Today's dish is one of the ones I mentioned in Monday's post on dishes with flowery/poetic names — 螞蟻上樹 (mǎ yǐ shàng shù), which translates literally as "ants climbing a tree". I've seen it actually listed under this name in English translations on menus, though more often they go for the less-exciting option of "minced pork with vermicelli" or something along those lines. The vermicelli represents the tree, and the specks of minced pork are the ants.
螞蟻 (mǎ yǐ) means "ant", and I think I can feel fairly confident in stating that 螞蟻上樹 is the only context in which you're likely to see it used on a menu.
上 (shàng) is the "climbing" part; it has a number of related meanings such as "above", "superior", "previous", and "summit". Aside from its use in 螞蟻上樹, I've mostly seen it as 上湯 (shàng tāng), literally "superior soup", which is often translated as "consomme" or "rich broth" and is used in dishes such as 上湯豆苗 (shàng tāng dòu miáo). As mentioned in my post on 豆/dòu, 豆苗 are pea shoots/mangetout leaves, so 上湯豆苗 is essentially mangetout leaves moistened with a tasty stock/broth (photo).
樹 means "tree" or "plant". It's not a particularly common character on menus, but it does appear in the form of 茶樹菇 (chá shù gū), or tea tree mushrooms (also known as willow mushrooms or Agrocybe aegerita). (
If anyone knows where to buy these in London, dried or fresh, I would be very interested. Update, July 2010: Found the dried version on the first floor of New Loon Moon in Chinatown. Still looking for fresh ones — they may be seasonal.)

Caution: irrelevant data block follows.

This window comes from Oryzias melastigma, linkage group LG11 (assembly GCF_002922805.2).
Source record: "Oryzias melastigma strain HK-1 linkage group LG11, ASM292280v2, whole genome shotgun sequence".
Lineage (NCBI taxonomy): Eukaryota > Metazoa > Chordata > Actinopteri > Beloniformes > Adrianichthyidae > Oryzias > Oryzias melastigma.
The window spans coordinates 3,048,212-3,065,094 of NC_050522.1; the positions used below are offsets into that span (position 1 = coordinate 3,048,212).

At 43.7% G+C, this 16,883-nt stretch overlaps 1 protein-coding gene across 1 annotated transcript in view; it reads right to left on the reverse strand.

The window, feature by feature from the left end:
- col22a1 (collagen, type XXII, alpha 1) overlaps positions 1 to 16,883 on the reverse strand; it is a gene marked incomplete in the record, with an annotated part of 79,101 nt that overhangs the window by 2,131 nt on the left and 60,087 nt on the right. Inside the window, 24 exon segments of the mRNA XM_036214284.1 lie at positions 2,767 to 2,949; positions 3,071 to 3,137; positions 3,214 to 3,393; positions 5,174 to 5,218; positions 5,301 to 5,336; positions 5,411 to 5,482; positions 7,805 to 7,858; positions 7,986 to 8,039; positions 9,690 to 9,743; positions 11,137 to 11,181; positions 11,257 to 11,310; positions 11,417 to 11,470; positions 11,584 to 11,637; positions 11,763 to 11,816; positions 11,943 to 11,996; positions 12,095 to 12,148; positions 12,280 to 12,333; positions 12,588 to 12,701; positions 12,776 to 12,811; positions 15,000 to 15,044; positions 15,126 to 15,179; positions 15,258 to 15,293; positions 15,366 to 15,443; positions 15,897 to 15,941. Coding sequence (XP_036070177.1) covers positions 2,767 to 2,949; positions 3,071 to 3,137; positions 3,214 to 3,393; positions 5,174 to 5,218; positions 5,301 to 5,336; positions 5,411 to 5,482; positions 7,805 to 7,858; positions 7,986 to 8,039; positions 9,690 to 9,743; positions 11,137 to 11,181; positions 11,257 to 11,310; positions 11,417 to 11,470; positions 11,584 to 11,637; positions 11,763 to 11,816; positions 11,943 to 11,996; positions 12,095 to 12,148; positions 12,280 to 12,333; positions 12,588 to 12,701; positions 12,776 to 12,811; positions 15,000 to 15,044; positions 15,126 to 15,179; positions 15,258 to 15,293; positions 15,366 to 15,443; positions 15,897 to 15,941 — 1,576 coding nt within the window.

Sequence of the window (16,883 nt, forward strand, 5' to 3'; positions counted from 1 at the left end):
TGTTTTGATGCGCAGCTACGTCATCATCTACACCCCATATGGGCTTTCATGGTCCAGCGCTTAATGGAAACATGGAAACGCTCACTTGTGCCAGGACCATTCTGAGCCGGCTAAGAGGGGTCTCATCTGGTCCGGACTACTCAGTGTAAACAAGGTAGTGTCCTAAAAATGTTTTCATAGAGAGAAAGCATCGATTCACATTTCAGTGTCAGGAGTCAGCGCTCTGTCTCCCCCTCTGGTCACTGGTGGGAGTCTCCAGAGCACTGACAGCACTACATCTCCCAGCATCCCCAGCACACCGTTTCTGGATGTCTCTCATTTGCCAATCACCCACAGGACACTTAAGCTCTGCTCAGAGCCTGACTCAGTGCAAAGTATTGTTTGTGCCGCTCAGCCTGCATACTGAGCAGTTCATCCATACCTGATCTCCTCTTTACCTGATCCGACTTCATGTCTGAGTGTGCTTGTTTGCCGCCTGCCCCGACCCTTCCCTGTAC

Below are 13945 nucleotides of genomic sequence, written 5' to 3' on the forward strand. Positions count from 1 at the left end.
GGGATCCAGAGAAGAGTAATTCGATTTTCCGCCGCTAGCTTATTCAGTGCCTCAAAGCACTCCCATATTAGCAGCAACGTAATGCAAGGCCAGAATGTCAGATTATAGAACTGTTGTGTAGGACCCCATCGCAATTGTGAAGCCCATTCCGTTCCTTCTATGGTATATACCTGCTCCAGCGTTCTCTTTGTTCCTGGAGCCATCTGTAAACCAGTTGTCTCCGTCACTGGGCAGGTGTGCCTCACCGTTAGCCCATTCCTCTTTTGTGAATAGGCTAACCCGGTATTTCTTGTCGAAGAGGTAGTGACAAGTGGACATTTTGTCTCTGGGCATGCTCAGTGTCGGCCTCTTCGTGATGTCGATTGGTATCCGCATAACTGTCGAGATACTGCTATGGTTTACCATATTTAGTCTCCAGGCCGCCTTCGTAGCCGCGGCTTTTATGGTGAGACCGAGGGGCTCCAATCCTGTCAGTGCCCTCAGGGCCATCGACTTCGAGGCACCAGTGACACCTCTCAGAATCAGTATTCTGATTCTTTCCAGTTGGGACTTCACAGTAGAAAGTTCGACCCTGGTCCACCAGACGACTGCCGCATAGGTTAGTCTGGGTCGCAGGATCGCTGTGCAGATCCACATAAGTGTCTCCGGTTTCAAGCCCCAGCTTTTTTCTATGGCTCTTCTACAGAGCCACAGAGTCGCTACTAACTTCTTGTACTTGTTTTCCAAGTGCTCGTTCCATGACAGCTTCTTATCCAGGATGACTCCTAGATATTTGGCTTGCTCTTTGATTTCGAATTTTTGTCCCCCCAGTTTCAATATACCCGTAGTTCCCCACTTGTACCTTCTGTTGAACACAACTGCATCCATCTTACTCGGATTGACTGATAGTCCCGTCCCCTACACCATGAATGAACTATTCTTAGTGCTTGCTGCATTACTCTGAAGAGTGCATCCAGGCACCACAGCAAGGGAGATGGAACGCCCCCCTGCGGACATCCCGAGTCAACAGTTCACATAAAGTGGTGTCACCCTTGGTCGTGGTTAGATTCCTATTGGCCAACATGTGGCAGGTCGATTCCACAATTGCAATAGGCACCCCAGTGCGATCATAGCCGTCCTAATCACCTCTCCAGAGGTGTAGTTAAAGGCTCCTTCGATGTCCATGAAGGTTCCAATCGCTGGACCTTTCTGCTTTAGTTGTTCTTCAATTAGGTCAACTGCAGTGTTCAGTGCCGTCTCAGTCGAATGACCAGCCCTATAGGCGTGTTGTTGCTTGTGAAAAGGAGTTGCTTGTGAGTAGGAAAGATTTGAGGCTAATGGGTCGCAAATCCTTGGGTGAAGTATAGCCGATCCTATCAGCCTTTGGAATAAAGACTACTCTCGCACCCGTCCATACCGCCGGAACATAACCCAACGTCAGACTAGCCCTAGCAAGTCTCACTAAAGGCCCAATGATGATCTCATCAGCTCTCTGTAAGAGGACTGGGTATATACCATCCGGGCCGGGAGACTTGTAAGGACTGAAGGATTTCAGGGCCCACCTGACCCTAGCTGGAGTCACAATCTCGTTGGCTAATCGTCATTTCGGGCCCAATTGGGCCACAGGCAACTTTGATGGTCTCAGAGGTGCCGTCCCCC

螞蟻上樹 is a Sichuan dish, and unsurprisingly it's intensely-flavoured and quite spicy. It's made with 粉絲 (fěn sī), which are normally translated as "bean thread noodles", "glass noodles", or the rather non-specific "vermicelli". 粉絲 are thin, resilient noodles made from mung bean flour. They come dried (I've never seen them on sale fresh) in packages of various sizes — this is important to note, since unlike rice or wheat noodles they're very hard to cut or break in their dried form, so it's worth looking out for them packaged in sizes that you're likely to want to use. I often use them for a single serving in a quick salad or whatever, so I find the multipacks of individual 50g packages are very useful. Lóngkǒu (龍口) brand is a good one, if you can find it. (Londoners: Loon Fung in Silvertown has 龍口粉絲 in various package sizes.)
Sunflower Food Galore, a blog I've mentioned before, has a recipe for 螞蟻上樹 which I've made a few times. It includes celery, which I haven't seen in other recipes; the Angie's Recipes version omits the celery and marinates the pork mince before cooking it. Neither of these recipes includes Sichuan pepper (花椒), but the version pictured above, which I ate at Chilli Cool in Bloomsbury, definitely had a flavour of 花椒, so I'm not sure if it should traditionally be included or not. The dish is tasty either way.
Update, October 2010: Although I was previously of the opinion that this dish isn't worth it without the meat, I recently tried making it with very finely-chopped courgette (zucchini) instead of the pork mince, cooking the courgette just enough to soften it slightly but not go mushy. It worked pretty well, so I'm now happy to make this even when I don't have pork mince on hand.
Recipes linked in this post: